Hall and Oates: Return to the Troubadour, May 23, 2008
Friday night and the Troub is packed. In a nutshell: Old. Parents with sitters for the night, some flying solo, some grossly inebriated, more than a few sober as can be. The $200 ticket price scared all those dreaded hipsters away, Yacht Rock allegiance be damned. Nothing but hardcore fans here. These people are brandishing H&O tribute license plates. Believe it! Anticipation boils feverish. Over near the bar, a smattering of younger folks commingle with what might in another setting be aunts and uncles at a drunken, Hall-and-Oates-appreciative family reunion. Vibe is boisterous. Tommy Bahama rules the wardrobe of the male contingency. The house DJ plays classic cuts from the duo’s past. The stage is all decked out for a change, nautical netting backdrop casually draped for an inexplicably appropriate vibe. (Yacht rock nod? Something Hall-and-Oatesy, something nautical going on here, very Marina 1978 any way you slice it…) A brief flash of darkened curly hair through a crack in the green room curtain causes a roar from the crowd. Showtime. The band takes to the stage.
Hall, stage right. Oates, sans mustache, stage left. (Oates, bless him, will never in this lifetime be written about without a nod to his former ’stache, one of the most famous mustaches in history. Find an article about Hall and Oates and you will invariably come across the line that says “…though he no longer sports the famous mustache…” – such is his fate.)
Given the price tag and the voluminous “Return to the Troubadour” hype surrounding these two dates, we know we’re getting a take-no-prisoners set from the get-go. They deliver accordingly, starting the proceedings with “Everything Your Heart Desires” and immediately following it with “When the Morning Comes” from 1973’s Abandoned Luncheonette. Am I the only person here chanting “Oates! Oates! Oates!” after every song? …Is that not what we do? Oates is mesmerising to watch, to be sure, but I want to hear his vocals much louder. Finally it becomes glaringly apparent to the room that Oates’ vocals are painfully low when he’s awarded lead vocal duty for the sixth number. “This is called, ’Hallelujah, Ben,’” I perceive him saying before they launch headfirst into “Had I Known You Then.” Wha? Sheezus turn his mic up, man! Hall’s drowning him out every time he comes in on backup. A minor quibble; the song finishes and we’re soon back on course with “She’s Gone,” also from Abandoned Luncheonette. License plate brandishers are all over this one.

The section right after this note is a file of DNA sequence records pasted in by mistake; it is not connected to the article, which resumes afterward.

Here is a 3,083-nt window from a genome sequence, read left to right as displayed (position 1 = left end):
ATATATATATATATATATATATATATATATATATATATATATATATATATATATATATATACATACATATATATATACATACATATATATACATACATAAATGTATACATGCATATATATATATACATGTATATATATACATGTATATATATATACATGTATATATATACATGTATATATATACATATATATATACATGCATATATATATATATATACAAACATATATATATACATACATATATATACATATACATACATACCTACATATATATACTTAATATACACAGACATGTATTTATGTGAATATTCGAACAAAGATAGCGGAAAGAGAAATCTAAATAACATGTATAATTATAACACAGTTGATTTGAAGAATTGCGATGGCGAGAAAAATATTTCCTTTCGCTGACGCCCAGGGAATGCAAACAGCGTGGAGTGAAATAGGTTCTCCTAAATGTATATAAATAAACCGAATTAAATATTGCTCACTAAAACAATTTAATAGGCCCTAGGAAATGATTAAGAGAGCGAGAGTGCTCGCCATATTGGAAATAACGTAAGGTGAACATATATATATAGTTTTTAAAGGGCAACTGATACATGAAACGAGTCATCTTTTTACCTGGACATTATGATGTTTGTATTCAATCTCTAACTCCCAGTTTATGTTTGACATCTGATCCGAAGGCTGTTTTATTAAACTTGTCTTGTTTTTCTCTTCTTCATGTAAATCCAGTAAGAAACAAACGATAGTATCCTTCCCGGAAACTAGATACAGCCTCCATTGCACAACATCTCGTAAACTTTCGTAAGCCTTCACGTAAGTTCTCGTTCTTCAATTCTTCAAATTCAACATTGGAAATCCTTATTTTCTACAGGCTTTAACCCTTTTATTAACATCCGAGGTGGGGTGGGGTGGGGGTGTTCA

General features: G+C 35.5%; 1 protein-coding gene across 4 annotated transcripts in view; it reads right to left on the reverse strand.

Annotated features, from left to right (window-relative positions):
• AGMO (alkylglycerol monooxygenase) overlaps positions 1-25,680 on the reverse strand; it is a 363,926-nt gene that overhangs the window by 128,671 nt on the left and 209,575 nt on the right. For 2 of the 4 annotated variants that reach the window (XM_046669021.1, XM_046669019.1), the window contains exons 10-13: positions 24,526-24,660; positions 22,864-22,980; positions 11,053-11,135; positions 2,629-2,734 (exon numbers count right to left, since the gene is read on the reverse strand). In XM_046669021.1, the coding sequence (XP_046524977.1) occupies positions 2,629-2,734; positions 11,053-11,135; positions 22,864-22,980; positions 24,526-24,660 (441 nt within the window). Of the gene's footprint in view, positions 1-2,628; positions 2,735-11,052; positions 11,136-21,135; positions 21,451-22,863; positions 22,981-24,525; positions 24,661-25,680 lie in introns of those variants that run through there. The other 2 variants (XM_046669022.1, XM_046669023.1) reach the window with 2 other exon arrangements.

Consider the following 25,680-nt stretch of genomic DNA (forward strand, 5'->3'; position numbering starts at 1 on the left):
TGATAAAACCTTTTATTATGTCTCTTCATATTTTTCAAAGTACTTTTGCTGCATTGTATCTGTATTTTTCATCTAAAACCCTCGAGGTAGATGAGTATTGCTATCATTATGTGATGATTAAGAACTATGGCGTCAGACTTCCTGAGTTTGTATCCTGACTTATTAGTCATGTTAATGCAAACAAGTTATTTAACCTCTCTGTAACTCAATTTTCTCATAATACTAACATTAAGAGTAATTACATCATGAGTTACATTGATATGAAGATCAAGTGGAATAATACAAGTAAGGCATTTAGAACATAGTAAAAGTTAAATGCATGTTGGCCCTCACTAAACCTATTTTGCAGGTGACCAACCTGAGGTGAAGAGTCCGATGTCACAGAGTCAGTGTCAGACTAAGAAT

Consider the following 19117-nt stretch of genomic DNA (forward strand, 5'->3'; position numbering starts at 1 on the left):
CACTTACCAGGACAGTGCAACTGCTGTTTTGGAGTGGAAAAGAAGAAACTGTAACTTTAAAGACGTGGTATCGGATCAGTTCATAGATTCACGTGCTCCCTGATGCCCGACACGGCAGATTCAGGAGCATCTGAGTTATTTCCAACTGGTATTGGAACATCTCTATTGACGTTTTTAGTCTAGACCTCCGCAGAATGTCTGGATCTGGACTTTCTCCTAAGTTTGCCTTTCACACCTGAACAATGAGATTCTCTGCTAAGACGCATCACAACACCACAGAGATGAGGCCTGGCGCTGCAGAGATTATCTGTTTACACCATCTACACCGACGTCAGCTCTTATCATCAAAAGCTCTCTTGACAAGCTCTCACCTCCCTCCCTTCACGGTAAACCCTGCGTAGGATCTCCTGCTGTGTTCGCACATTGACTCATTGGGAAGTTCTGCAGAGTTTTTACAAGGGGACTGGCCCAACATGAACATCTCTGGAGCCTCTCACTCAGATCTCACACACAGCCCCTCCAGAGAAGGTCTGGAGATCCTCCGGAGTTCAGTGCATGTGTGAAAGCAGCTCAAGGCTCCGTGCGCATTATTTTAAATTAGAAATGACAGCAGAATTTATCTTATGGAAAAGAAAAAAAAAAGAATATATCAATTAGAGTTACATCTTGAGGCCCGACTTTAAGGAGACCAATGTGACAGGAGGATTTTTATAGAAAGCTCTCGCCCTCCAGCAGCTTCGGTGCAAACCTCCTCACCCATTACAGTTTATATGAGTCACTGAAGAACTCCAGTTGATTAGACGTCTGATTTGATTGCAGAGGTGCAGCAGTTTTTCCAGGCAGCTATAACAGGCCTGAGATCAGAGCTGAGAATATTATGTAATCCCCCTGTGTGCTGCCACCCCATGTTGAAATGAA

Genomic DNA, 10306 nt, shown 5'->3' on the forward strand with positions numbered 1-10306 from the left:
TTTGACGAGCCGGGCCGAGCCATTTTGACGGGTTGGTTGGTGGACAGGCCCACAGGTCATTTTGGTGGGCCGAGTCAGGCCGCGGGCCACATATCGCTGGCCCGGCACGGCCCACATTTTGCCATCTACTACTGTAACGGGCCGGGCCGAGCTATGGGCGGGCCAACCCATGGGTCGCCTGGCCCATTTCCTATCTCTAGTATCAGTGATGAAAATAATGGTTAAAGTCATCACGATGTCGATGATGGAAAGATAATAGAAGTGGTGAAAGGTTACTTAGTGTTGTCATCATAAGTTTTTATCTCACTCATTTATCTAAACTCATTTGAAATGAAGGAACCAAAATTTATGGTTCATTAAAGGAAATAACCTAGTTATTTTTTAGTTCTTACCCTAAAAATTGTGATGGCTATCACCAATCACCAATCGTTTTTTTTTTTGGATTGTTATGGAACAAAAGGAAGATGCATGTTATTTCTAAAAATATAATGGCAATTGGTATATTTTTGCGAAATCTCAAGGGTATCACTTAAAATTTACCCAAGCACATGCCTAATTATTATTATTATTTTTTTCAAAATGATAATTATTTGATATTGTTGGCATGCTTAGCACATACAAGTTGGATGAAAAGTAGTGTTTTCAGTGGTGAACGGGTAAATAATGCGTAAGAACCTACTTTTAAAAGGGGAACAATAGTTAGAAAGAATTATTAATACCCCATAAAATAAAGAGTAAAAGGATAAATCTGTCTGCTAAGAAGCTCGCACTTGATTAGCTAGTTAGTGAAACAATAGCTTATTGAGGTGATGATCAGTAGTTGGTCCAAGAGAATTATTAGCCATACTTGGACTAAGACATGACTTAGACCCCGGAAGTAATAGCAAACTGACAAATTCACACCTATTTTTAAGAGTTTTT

“Getaway Car” features an extended jam ending, then we get “Cab Driver,” a solo cut by Daryl. At this point it’s pretty much time to stop pulling punches and crank out a shitload of classic songs that, to quote one concertgoer “fell from heaven.” He continued, dribbling jack and ginger on my sleeve: “It’s like, where did this song come from? It came straight down from the sky.”
Sky or no, the rest of our evening basically sounded like this: One on One > Sara Smile > Maneater > Out of Touch > Lots of Clapping > I Can’t Go For That (No Can Do) (with flute!) > Rich Girl > Kiss on my List > You Make My Dreams > Lots More Clapping > Flash of hair through the curtain again > Flurry of activity > Here comes T-Bone down the stairs again! > PRIVATE EYES – the entire bar filling in that one-clap, two-clap chorus with aplomb. We were advised by Daryl that the evening, which was being filmed, will eventually be broadcast over at Live From Daryl’s House. Well done, Hall. Well done, Oates, Well done, Troubadour.
HALL AND OATES
TROUBADOUR: 23 MAY 2008
Everything Your Heart Desires
When The Morning Comes
Say It Isn’t So
Had I Known You Better Then (Hallelujah Ben)
One On One
Out Of Touch
—- ENCORE —-
I Can’t Go For That (No Can Do) (with flute)
Kiss On My List
You Make My Dreams
—- ENCORE 2 —-
I managed to score an actual setlist from the gig, but don’t believe the second encore listed below for as mentioned, it was all about the “Private Eyes” clap-along. Also, note to Ticketmaster: Find robot to proofread artist name spellings on tickets. Shouldn’t be too hard.
SPECIAL BONUS PHOTO
What does Oates use to ensure he gets the proper tone? The OateStompBox!
MORE HALL, MORE OATES
» M, E, T, H, O, D, O, F, L, O, V, E
» SXSW ‘08: Daryl Hall @ Austin Convention Center, March 12
» Ann Powers over at the LA Times wrote an excellent article recapping the duo the week of the show. Read it here.
Band images 1-4: Manny Hebron/Picksysticks
(Setlist keepsake collage and OateStompBox by yours truly)